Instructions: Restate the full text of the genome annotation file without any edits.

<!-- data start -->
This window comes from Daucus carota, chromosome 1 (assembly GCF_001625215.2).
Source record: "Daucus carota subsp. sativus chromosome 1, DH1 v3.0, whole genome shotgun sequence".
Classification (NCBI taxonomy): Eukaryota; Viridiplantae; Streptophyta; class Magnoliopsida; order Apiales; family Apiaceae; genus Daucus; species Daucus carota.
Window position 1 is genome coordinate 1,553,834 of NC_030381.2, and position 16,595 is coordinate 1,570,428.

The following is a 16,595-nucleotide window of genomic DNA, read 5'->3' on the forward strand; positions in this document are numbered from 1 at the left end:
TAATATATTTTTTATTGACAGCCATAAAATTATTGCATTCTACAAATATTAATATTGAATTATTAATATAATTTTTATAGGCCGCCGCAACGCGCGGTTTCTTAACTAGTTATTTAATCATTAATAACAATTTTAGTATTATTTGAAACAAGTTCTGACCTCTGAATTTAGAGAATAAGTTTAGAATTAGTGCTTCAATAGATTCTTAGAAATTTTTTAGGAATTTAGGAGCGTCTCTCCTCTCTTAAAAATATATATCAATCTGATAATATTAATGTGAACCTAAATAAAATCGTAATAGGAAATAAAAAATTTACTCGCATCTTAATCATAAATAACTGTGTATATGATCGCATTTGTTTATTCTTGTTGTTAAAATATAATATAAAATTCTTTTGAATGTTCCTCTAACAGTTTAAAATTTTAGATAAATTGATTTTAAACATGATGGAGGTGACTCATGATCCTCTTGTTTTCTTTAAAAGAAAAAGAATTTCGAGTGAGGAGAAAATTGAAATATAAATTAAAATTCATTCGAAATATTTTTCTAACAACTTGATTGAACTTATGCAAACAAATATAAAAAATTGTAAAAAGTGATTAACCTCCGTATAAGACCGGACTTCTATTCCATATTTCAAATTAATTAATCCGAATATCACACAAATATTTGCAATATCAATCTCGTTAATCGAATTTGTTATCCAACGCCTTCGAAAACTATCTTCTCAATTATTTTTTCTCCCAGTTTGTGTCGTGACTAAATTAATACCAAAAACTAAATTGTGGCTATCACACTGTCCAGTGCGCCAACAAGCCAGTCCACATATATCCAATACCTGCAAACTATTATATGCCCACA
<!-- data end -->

This window comes from Daucus carota, chromosome 1 (assembly GCF_001625215.2).
Source record: "Daucus carota subsp. sativus chromosome 1, DH1 v3.0, whole genome shotgun sequence".
Classification (NCBI taxonomy): Eukaryota; Viridiplantae; Streptophyta; class Magnoliopsida; order Apiales; family Apiaceae; genus Daucus; species Daucus carota.
Window position 1 is genome coordinate 1,553,834 of NC_030381.2, and position 16,595 is coordinate 1,570,428.

The following is a 16,595-nucleotide window of genomic DNA, read 5'->3' on the forward strand; positions in this document are numbered from 1 at the left end:
TAATATATTTTTTATTGACAGCCATAAAATTATTGCATTCTACAAATATTAATATTGAATTATTAATATAATTTTTATAGGCCGCCGCAACGCGCGGTTTCTTAACTAGTTATTTAATCATTAATAACAATTTTAGTATTATTTGAAACAAGTTCTGACCTCTGAATTTAGAGAATAAGTTTAGAATTAGTGCTTCAATAGATTCTTAGAAATTTTTTAGGAATTTAGGAGCGTCTCTCCTCTCTTAAAAATATATATCAATCTGATAATATTAATGTGAACCTAAATAAAATCGTAATAGGAAATAAAAAATTTACTCGCATCTTAATCATAAATAACTGTGTATATGATCGCATTTGTTTATTCTTGTTGTTAAAATATAATATAAAATTCTTTTGAATGTTCCTCTAACAGTTTAAAATTTTAGATAAATTGATTTTAAACATGATGGAGGTGACTCATGATCCTCTTGTTTTCTTTAAAAGAAAAAGAATTTCGAGTGAGGAGAAAATTGAAATATAAATTAAAATTCATTCGAAATATTTTTCTAACAACTTGATTGAACTTATGCAAACAAATATAAAAAATTGTAAAAAGTGATTAACCTCCGTATAAGACCGGACTTCTATTCCATATTTCAAATTAATTAATCCGAATATCACACAAATATTTGCAATATCAATCTCGTTAATCGAATTTGTTATCCAACGCCTTCGAAAACTATCTTCTCAATTATTTTTTCTCCCAGTTTGTGTCGTGACTAAATTAATACCAAAAACTAAATTGTGGCTATCACACTGTCCAGTGCGCCAACAAGCCAGTCCACATATATCCAATACCTGCAAACTATTATATGCCCACA